13 April 2017

Your support gives hope to forgotten families

Posted in Chaplaincy / School life

As Australians, April 25 – ANZAC Day – holds a special place in our hearts. It’s a day for us to pause and honour those brave men and women who have sacrificed their lives in the service of our nation.

For many of us, it’s a sacrifice we can honour from a distance. For Oonoonba State School chaplain, Ros Parker, whose school hosts families stationed at Townsville’s Lavarack Barracks, she sees the impact of this sacrifice through the eyes of the children she supports.

“Within weeks of me starting [here], we had a father who was deployed overseas, killed in action… I will never forget walking into a classroom and seeing this little girl sitting next to the child, who had lost his father. She was trying to comfort him, all while knowing her father was over in the same place.

“Seeing that in her little eyes – the knowledge that her dad was in similar danger – but still trying to reach out and comfort her friend, gave me [insight] into the troubles that these families are facing. We then just opened up the room to the students and parents, passed out lots of teas and coffees, and tissues, and provided a space for the families to come and share,” Chappy Ros recalls.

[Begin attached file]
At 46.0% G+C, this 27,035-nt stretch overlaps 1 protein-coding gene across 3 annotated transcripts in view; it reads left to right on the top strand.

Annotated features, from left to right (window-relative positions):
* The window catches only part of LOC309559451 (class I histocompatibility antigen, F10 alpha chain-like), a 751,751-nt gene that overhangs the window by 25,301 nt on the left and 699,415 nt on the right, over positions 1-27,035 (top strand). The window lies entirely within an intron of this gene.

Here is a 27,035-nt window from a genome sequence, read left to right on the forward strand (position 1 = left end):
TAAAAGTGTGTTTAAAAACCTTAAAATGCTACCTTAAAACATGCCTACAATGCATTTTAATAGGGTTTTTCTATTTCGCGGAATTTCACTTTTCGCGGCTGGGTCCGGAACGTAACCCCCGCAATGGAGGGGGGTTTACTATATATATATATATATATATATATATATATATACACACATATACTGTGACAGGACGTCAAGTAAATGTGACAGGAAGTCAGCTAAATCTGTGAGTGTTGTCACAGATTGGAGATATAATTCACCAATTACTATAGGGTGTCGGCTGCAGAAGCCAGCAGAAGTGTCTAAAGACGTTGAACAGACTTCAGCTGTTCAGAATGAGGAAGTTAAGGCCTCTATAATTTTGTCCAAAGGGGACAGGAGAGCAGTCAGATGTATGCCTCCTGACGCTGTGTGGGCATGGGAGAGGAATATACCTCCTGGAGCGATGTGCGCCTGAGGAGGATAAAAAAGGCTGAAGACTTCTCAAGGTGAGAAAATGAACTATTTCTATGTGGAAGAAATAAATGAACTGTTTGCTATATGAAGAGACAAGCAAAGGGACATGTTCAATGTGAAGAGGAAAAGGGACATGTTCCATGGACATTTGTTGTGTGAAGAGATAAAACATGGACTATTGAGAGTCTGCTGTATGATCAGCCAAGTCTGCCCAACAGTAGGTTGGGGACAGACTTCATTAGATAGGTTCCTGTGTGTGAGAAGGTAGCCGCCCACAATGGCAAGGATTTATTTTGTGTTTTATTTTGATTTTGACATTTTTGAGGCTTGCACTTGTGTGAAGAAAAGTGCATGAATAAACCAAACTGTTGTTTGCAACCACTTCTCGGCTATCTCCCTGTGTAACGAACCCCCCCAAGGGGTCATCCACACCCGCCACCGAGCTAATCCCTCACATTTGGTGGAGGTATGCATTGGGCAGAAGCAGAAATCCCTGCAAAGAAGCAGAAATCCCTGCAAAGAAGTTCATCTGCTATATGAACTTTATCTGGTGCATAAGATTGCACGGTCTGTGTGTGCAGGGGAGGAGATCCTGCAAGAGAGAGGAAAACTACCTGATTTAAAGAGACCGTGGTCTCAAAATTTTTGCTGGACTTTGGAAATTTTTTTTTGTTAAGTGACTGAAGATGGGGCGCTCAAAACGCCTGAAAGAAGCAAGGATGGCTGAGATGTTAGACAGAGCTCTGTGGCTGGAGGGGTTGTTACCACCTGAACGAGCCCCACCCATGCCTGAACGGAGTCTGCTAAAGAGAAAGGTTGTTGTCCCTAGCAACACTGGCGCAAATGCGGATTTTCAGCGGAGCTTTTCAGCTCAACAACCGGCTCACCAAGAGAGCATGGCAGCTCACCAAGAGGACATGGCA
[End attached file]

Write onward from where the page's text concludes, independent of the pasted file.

The schools in close proximity to military barracks have as many as a quarter of their students from defence force families. Working alongside each school’s Defence Transition Aide, the school chaplains provide crucial support to these families during their times of need.

Mitchelton State School chaplain, Kyria Birch, whose school is home to families stationed at Gallipoli Barracks on Brisbane’s north side, explains that support for these families is vital due to the ever-changing, uncertain nature of their lives.

“When [children of defence force families] get here, making new friends is probably the hardest thing for them… Then, there’s the uncertainty of whether or not their parent is going to get deployed and how long they’re going to be away for… During that time is often when they need the most support,” she says.

Oonoonba’s Chappy Ros acknowledges that while there are certainly unique aspects to supporting Defence Force children and their families, the fundamentals of chaplaincy remain the same.

“It’s all about building relationships… Just doing life with them so when those big moments pop up, we’re just a natural part of their life and someone who they can talk with,” she says.

It’s not just the children who need the support. Many of the military families are highly appreciative of the support of the school chaplains, Ros explains.

“I’ve had numerous families who have transferred into the area and their child has found it difficult settling in, and so they’ve phoned me directly… They’re very open to what we do. They’re very willing to ask for help.”

You too can help make a difference in these young people’s lives by visiting suqld.org.au/donate. Thank you!

Casey Seaton

Media & Communications Delivery Manager

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